You probably have heard the term “Mexican rice”. What makes Mexican? Well, the answer is very simple. The rice is sauteed first with all the ingredients. Corn, potatoes, peas and carrots until the rice starts popping like popcorn. Then, a mix of blended fresh tomato, bay leaves, cumin, salt, onion and water is strained over it. After all this, just proceed to cook it normally.
The hardest part of cooking chopped red cabbage is the chopping. Carefully add the oil to the preheated pan and add fresh pepper. Mine contains chopped fennel and cabbage. After getting some caramelization on my mix, I added fresh chopped tomatoes. Nice colors ah?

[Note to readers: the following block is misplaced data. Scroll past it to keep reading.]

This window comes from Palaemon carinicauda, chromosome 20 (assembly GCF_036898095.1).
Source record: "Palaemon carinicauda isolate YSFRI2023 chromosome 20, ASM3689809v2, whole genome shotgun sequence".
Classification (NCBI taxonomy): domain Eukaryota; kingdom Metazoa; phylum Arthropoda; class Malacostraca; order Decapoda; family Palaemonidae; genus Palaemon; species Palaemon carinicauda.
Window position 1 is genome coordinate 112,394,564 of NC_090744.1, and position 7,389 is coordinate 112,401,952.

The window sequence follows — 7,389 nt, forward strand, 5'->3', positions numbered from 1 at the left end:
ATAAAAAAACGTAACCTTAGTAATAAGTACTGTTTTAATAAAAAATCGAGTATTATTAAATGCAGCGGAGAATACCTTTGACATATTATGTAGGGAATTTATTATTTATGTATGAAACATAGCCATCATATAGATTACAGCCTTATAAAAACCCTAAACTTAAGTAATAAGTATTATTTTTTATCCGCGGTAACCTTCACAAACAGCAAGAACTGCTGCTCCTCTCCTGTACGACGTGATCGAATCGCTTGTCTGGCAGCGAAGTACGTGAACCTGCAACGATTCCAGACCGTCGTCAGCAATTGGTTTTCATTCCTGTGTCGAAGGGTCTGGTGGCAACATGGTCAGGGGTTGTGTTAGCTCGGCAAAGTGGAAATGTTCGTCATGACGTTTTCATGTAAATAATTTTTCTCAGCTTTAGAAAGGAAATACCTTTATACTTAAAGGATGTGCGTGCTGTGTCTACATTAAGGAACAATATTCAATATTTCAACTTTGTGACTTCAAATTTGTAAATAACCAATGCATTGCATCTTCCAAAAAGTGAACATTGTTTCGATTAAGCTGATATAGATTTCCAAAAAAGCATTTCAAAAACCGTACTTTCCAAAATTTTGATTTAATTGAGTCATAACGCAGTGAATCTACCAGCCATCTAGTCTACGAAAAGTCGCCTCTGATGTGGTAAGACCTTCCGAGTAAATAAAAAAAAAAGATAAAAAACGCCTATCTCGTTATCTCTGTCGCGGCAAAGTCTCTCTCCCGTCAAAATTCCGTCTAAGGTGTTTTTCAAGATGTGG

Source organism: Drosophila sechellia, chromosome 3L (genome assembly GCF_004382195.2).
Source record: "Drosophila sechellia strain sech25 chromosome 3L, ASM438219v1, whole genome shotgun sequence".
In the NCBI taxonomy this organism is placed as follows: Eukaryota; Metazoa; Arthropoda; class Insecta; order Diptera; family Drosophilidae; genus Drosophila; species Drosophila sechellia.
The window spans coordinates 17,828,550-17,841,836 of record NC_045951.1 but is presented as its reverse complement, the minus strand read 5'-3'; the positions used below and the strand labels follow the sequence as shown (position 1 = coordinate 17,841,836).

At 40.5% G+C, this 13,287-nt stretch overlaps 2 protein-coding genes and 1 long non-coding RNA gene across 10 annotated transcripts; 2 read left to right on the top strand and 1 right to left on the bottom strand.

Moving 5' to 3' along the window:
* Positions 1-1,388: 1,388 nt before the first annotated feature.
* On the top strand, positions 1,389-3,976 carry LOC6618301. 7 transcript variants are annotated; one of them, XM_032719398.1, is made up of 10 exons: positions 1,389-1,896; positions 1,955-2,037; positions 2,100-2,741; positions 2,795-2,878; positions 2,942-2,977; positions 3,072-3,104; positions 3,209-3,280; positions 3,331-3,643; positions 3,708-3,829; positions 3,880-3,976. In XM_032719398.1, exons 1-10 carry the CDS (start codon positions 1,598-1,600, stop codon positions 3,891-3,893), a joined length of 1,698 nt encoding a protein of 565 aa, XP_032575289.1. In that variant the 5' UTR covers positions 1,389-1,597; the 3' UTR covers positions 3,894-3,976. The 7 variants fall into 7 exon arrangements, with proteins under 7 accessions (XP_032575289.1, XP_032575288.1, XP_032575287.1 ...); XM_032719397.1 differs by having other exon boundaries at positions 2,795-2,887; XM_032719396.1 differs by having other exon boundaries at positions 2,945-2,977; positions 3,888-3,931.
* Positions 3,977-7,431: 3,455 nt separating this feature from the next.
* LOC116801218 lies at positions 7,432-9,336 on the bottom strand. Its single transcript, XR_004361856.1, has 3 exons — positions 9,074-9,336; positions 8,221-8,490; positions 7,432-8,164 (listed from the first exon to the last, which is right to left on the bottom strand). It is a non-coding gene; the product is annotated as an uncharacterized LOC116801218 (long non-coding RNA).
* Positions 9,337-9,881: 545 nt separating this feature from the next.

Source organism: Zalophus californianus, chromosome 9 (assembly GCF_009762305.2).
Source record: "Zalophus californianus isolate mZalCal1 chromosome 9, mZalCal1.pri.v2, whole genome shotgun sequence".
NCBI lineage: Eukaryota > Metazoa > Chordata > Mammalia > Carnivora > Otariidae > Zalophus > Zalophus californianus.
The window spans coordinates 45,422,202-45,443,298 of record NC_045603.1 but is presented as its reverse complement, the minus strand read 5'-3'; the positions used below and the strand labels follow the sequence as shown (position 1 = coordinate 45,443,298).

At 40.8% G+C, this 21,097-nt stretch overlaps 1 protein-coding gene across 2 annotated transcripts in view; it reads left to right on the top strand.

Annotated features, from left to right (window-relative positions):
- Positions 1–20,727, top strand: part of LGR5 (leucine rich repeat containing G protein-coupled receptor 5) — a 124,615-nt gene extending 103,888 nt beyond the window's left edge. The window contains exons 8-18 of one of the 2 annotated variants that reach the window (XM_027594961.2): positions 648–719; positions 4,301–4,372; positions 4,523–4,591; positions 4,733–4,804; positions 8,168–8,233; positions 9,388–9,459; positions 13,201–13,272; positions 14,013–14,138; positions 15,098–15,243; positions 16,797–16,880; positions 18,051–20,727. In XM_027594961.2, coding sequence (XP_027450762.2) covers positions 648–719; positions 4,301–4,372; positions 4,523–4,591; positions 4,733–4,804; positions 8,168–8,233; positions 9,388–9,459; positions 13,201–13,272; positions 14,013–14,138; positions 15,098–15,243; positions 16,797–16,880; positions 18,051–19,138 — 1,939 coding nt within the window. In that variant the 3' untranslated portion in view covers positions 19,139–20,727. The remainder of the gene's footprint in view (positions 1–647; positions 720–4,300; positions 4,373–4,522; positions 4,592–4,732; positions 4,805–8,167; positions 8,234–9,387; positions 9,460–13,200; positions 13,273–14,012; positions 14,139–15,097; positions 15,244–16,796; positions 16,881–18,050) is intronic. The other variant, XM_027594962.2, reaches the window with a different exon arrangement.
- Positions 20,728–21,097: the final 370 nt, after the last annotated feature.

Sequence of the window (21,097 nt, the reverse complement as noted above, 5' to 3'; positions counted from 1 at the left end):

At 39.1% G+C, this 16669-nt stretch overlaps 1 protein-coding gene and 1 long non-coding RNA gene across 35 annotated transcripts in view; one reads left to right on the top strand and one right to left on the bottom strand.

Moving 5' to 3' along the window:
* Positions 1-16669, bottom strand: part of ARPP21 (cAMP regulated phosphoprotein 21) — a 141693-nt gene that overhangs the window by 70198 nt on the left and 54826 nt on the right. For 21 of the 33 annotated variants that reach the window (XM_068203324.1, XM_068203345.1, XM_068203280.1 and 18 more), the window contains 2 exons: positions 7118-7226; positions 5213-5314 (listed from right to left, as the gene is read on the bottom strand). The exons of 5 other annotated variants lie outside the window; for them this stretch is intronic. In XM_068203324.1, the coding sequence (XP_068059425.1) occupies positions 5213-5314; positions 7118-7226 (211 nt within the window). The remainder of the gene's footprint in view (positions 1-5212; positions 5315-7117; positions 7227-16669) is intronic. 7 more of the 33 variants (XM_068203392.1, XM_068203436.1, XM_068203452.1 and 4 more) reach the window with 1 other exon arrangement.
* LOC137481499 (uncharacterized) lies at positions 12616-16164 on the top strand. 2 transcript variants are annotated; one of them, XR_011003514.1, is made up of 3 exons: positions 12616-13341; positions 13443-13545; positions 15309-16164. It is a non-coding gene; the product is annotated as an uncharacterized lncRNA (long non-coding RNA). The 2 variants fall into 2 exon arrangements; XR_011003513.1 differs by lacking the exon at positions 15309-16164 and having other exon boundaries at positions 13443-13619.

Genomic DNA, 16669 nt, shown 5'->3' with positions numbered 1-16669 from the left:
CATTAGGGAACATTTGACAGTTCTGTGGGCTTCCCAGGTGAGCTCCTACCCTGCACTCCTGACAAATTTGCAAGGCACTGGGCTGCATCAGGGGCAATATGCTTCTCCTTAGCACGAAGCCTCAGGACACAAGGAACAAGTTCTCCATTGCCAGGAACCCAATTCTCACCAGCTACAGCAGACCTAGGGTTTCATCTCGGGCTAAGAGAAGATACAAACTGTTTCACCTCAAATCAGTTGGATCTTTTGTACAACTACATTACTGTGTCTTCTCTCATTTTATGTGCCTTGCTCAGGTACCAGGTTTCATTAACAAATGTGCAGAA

BLACK BEANS WITH EPAZOTE AND BAY LEAVES
So I chopped fresh epazote and together with sunflower oil and a bay leaf my black beans were ready to go on their cooking journey.
History And Lore
Epazote (chenopodium ambrosioides) was brought to Europe in the 17th century from Mexico and used in various traditional medicines. The herb was used by the Aztecs as a medicine as well as a culinary herb.
Read more from GourmetSleuth.com: http://www.gourmetsleuth.com/articles/detail/epazote#ixzz4ALnMTV00
Epazote is a herb well-known to Mexican and Caribbean cooking. The name comes from the Aztec (Nahuatl) epazotl. It is also known as pigweed or Mexican tea and is frequently regarded as a garden pest. It is most commonly used in black bean recipes to ward off some of the “negative” side effects of eating beans. Much like cilantro, it is referred to as an “acquired taste”. The herb is quite pungent and some say it smells like gasoline or kerosene.